My sister-in-law’s sister-in-law picked this book for their book club and let me in on their secret (thanks, Emily!). I was a fan of Sullivan’s The Engagements, and was interested to see her other work.

All families have their drama, but nothing compares to the Kelleher family. The story is told through three generations, and more can be understood of their present day attitudes after learning of their past, but there’s so much dysfunction it’s hard to sympathize with anyone. It’s a fun beach read, or more like a vacation read because it’s a little on the long side. After wading through all the heartache and drama, I do have to say I was very pleased with its ending.

My task: To experience the New England food, I’m on the hunt for a lobster roll, Pacific Northwest style.

A Girl Like You by Maureen Lindley

I was looking for something a little light to read around some heavy historical fiction, and my eyes were attracted to this cover.

Of World War II, one of the topics I could never tire of learning more about are the Japanese internment camps set up under Executive Order 9066. It’s crazy to think my family would have been interned had we been here during that time. My grandmother lived through the war in Japan.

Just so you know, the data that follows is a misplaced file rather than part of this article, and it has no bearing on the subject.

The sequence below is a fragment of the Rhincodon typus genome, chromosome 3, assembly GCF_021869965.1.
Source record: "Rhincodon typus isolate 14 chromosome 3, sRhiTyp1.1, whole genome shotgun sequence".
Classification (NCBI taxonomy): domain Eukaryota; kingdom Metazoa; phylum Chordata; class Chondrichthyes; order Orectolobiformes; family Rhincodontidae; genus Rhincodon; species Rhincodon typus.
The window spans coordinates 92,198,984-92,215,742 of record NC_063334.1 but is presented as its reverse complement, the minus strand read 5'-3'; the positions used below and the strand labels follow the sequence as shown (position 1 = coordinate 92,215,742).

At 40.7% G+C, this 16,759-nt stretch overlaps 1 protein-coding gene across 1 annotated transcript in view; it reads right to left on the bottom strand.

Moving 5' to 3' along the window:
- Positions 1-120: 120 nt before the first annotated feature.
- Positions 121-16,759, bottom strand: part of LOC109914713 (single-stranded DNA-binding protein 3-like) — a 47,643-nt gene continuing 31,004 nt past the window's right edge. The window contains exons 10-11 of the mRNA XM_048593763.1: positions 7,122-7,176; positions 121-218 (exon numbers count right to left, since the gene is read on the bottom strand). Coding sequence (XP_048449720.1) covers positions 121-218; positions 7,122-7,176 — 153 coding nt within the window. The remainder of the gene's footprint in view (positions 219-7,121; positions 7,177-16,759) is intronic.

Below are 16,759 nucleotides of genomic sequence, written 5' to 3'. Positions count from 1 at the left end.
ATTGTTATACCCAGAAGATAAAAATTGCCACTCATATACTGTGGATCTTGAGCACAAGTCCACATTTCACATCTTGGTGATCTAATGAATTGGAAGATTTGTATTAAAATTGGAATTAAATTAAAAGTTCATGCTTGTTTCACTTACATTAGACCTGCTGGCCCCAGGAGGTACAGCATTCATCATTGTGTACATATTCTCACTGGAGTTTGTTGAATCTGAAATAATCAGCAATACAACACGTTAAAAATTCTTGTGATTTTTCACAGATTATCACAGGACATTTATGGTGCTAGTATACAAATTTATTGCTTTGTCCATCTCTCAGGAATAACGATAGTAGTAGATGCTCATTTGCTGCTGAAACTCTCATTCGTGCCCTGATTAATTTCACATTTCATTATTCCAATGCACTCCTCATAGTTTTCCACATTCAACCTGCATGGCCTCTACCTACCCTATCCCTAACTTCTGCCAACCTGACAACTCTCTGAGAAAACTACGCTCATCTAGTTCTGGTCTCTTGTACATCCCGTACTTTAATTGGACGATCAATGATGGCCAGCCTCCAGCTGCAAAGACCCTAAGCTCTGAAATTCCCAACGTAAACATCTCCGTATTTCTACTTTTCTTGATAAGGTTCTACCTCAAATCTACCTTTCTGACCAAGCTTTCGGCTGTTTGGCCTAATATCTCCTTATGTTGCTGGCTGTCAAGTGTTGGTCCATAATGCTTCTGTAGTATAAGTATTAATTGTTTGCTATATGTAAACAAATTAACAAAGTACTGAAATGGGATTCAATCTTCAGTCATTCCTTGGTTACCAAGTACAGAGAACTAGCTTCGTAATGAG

I was hoping for light read, but this was anything but. The story is centered around a half-Japanese teen, who suffers more loss before the age of 20 than most anyone suffers in a lifetime.

About 350 pages in, hope is finally introduced! And it certainly ends well.

My task: I’m planning to attend the Asian American Journalist Association’s national convention in San Francisco next month with my dad!

What I’m Reading Wednesday


Hello fellow book lovers! Did you miss me?

This past month marked my first go at blogging monthly, rather than trying to (unsuccessfully) blog what I’m reading weekly. The month of May was spent in the 1930s-1940s, in the Pacific during WWII, in Paris at the climax of the Nazi occupation, in the Scottish Highlands hunting the Loch Ness monster, and in New Jersey at Palisades Amusement Park.

Unbroken by Laura Hillenbrand

The story of Louis Zamperini is almost unbelievable. An Olympian athlete is shot down during WWII, manages to survive 47 days at sea and endures unimaginable treatment as a Japanese POW. But as the title states, Zamperini’s spirt was unbroken. He survived it all and when Billy Graham’s crusade crossed his path, he was saved from it all.

I wanted to read this before watching the movie, and I’m so glad I did. While Hollywood paid a great deal of attention to Louis’ story, of course there were gaps. My husband would ask me throughout, Did that really happen? And sadly, every time the answer was yes.

The Lavender Garden by Lucinda Riley

Last Christmas my sister-in-law (hi Tifani!) gave me this book. We have a similar literary tastes, and she had enjoyed this one and thought I would, too. It follows the formula that I most enjoy about historical fiction: present day with flashbacks.